Stately home auction set to fetch £3m
THE contents of a stately home with links to two British naval heroes - and James Bond - are expected to fetch up to £3 million at auction.More than two centuries of history will go under the hammer when Sotheby's sells the contents of Shrubland Hall in Barham, near Ipswich, between September 19 and 21.
By John Howard
THE contents of a stately home with links to two British naval heroes - and James Bond - are expected to fetch up to £3 million at auction.
More than two centuries of history will go under the hammer when Sotheby's sells the contents of Shrubland Hall in Barham, near Ipswich, between September 19 and 21.
The Shrubland estate, which is on the market separately for £23 million, is being sold by owner Lord de Saumarez to pay off death duties.
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Lord de Saumarez is a descendent of James de Saumarez, who came from Guernsey and was Nelson's second-in-command at the Battle of the Nile in 1798.
He said: “The decision to sell Shrubland and its contents has been an extremely difficult one.
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“But throughout its long history, the house has seen many changes - both in terms of its architecture and its use - and now the moment has come for it to turn another corner.”
Around 1,700 lots will go on sale for anything between £20 and £120,000 and the auction is expected to attract thousands of people, including locals keen for a glimpse inside the huge property.
Sotheby's has received interest from potential international buyers, mostly American and Australian, but locals are also expected to be among the bargain hunters keen to snap up a piece of Suffolk history.
The most valuable item on sale is part of an extensive Meissen dinner service dating from between 1755 and 1760. That item alone is expected to sell for between 80,000 and £120,000.
Shrubland Hall was put up for sale in April when current owner Lord de Saumarez decided to sell his family home to help pay off death duties.
The hall has been within the de Saumarez family since 1775 and in 1965 Lord de Saumarez's parents established it as the UK's first privately owned health clinic.
Rare books, including albums of Japanese photographs and prints valued at up to £10,000, will also be on sale, as will furniture, vases, and 1853 chandeliers estimated to be worth up to £40,000 for the pair.
A spokeswoman for Sotheby's said: “Teams of Sotheby's cataloguers have worked tirelessly to unearth and research the huge quantity of works of art that have accrued over four centuries of ownership.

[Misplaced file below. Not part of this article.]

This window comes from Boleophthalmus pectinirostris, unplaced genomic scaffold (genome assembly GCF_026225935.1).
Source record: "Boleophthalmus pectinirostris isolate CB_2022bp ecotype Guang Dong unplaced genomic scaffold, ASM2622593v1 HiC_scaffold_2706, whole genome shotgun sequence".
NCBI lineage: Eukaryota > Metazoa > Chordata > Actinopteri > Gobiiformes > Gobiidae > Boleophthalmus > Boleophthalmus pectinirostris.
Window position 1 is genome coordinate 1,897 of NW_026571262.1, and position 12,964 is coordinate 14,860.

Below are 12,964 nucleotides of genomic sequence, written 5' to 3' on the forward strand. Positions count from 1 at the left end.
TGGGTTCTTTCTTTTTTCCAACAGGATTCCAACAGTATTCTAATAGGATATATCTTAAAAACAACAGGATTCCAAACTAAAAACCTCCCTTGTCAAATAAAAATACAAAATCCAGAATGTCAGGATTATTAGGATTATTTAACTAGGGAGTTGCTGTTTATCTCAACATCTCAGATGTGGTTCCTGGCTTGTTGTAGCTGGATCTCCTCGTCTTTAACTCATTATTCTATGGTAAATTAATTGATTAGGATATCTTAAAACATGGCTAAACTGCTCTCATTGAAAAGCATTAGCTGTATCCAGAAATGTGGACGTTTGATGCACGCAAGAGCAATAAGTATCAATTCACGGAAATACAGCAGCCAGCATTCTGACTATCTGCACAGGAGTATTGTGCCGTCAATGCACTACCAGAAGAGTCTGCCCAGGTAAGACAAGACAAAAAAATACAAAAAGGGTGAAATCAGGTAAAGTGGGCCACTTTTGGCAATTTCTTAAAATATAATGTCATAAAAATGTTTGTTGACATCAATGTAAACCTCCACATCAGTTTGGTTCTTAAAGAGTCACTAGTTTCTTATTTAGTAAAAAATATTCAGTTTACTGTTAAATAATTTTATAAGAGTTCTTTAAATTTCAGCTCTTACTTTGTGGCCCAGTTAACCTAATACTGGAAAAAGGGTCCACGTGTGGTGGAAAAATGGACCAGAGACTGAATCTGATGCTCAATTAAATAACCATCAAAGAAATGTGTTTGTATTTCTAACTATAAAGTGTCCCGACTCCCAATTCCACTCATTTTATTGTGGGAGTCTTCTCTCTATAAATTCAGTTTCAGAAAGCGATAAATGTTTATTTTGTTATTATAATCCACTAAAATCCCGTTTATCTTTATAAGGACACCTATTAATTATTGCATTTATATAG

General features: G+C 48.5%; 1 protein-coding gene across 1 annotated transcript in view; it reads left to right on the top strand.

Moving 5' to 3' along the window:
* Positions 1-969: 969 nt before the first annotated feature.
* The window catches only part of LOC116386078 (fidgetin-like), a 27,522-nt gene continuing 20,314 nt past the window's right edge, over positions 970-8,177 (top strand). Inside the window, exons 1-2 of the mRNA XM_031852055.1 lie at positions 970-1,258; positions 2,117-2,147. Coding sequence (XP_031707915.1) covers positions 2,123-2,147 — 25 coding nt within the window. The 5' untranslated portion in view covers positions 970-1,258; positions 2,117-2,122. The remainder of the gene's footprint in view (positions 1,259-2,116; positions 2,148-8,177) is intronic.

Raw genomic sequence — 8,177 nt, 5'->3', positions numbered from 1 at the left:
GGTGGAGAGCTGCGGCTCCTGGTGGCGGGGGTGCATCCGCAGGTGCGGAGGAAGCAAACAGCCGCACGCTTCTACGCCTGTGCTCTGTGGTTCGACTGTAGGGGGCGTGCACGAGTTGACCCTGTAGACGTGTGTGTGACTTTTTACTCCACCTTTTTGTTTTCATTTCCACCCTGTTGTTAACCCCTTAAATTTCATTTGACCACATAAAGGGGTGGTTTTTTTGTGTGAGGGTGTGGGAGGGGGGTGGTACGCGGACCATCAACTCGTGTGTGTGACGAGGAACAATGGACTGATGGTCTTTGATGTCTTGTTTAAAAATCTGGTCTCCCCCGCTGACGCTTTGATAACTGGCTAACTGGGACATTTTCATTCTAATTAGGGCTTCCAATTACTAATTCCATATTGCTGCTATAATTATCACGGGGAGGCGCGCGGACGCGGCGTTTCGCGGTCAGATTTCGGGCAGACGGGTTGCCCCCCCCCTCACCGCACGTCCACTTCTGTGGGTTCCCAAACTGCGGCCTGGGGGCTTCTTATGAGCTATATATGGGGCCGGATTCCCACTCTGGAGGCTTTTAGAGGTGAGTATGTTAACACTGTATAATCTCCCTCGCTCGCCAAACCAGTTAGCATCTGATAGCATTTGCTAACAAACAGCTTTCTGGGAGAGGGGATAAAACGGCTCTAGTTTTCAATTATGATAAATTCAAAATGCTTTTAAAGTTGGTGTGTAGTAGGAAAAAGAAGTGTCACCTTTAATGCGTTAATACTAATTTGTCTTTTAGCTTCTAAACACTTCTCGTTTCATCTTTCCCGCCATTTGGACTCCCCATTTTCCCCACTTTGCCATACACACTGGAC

“The history and provenance of more than 1,700 pieces in the sale has finally been laid bare.
“Through their ties with America and with other estates in England, through their extraordinary naval and military exploits, and through their extensive travels in Italy and Asia, the occupants of Shrubland Hall over the centuries have furnished it with a wealth of material that is as varied - and often unexpected - as their lives.”
All the items will go on view to the public between Friday and next Monday, before the sale starts on Tuesday.
Most of the items have guide prices of £5,000 or less and in total the sale is expected to raise £3.5m for the owners.
Lord Harry Dalmeny, chairman of UK house sales for Sotherby's, said: “Every year you expect there to be a plum and this is this year's biggest house sale.”
He added: “This sale will represent both the end of an era, and a great opportunity for collectors.
“Behind the scenes... are all the great objects and ephemera of a truly grand country house: cupboards stacked high with porcelain services, Old Master paintings collected by previous generations, and furniture commissioned and purchased to furnish a very stately home.
“We expect buyers from all over the world, as well as from the local vicinity, to compete fiercely for works of art from this renowned collection.”
During the First World War, Shrubland was used as convalescent home and in the Second World War as a Home Guard training ground.
In the 1960s, Shrubland was turned into a health clinic and featured in two James Bond films, Thunderball and Never Say Never Again.
n For more details of the sale, contact Sotheby's on 0207 293 6000, or visit the website www.sothebys.com.